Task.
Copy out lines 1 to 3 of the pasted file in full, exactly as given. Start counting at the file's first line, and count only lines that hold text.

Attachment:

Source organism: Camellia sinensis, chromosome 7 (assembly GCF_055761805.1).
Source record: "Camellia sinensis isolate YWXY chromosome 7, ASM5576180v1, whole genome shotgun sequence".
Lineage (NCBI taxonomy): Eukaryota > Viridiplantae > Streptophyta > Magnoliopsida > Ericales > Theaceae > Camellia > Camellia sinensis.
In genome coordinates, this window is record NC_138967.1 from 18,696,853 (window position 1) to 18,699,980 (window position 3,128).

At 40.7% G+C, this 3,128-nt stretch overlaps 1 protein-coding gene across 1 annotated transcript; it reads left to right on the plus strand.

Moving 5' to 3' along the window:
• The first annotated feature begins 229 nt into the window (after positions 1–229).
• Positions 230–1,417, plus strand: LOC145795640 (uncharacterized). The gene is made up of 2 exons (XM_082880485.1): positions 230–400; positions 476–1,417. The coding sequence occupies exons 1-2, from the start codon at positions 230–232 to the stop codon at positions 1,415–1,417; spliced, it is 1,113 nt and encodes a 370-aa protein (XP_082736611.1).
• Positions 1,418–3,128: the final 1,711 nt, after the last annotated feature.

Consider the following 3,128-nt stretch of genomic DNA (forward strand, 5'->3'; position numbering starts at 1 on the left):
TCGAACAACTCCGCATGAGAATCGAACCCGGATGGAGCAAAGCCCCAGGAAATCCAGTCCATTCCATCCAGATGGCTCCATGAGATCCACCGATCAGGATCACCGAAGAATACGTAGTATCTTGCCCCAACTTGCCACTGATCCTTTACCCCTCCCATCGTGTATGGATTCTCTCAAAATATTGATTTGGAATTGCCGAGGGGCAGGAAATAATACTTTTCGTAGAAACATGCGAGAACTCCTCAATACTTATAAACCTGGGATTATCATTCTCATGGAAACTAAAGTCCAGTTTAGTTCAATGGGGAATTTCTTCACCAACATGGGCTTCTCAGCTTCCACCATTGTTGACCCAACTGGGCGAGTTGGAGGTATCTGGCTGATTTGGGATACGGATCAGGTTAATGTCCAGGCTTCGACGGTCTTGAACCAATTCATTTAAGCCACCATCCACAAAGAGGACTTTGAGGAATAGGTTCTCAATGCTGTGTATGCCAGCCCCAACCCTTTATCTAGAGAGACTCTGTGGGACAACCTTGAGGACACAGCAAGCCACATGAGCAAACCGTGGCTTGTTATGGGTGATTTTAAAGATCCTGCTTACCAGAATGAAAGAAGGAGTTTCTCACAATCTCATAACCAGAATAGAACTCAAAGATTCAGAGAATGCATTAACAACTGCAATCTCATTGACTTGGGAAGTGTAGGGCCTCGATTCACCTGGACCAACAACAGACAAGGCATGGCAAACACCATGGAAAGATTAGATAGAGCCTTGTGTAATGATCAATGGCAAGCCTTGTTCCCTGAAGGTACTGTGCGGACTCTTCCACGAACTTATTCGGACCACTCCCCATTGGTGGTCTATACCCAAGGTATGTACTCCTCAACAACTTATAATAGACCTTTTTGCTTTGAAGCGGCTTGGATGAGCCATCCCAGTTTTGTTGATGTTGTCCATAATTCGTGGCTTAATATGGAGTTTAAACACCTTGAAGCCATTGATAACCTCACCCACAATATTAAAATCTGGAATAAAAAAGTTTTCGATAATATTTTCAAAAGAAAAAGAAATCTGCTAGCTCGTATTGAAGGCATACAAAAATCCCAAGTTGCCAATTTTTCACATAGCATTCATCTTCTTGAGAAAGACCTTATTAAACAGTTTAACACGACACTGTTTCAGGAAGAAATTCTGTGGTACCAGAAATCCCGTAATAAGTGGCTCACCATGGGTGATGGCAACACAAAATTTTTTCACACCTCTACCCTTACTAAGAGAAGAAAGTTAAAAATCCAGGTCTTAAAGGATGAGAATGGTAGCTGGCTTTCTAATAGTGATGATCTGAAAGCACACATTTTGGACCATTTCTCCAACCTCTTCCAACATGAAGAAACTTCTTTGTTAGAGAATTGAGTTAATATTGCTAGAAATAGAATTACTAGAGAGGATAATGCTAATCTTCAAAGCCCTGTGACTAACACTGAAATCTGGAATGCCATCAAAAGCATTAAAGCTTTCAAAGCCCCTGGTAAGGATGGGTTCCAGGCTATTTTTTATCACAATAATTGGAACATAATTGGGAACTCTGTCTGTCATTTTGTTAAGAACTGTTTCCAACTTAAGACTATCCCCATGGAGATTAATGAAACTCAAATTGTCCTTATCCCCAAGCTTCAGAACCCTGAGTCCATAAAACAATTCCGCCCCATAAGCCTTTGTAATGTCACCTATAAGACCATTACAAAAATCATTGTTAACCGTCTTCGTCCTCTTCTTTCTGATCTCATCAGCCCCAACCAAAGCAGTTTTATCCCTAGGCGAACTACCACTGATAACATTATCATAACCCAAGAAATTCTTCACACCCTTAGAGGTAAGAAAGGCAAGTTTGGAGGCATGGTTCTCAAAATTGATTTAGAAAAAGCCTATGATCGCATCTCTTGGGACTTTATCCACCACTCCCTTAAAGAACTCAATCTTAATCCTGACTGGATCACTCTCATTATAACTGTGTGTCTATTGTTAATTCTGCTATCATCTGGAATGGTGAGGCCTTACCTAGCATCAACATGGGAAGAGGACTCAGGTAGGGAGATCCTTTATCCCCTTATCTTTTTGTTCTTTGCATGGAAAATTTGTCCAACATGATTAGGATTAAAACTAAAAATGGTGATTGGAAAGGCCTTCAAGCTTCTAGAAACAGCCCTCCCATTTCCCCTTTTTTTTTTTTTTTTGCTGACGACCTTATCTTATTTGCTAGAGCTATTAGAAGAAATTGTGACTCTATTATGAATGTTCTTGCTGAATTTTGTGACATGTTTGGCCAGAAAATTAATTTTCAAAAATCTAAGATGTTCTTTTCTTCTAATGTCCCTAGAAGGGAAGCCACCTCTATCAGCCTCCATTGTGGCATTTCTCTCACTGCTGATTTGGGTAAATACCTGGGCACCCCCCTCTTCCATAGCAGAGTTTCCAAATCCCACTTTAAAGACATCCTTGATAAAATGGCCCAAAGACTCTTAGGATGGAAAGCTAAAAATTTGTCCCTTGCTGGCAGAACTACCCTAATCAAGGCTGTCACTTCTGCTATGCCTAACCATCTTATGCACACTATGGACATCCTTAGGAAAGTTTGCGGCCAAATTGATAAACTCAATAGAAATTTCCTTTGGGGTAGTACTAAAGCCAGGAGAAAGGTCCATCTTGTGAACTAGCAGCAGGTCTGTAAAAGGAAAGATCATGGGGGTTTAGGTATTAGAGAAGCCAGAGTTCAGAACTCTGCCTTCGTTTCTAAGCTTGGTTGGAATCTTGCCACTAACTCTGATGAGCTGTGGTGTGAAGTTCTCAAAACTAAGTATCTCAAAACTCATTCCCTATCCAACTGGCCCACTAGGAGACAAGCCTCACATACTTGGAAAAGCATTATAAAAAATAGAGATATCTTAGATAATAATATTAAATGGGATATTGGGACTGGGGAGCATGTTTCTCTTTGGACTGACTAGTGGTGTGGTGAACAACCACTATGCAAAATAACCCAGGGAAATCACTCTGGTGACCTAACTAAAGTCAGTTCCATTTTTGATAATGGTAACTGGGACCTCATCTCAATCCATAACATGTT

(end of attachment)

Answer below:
Source organism: Camellia sinensis, chromosome 7 (assembly GCF_055761805.1).
Source record: "Camellia sinensis isolate YWXY chromosome 7, ASM5576180v1, whole genome shotgun sequence".
Lineage (NCBI taxonomy): Eukaryota > Viridiplantae > Streptophyta > Magnoliopsida > Ericales > Theaceae > Camellia > Camellia sinensis.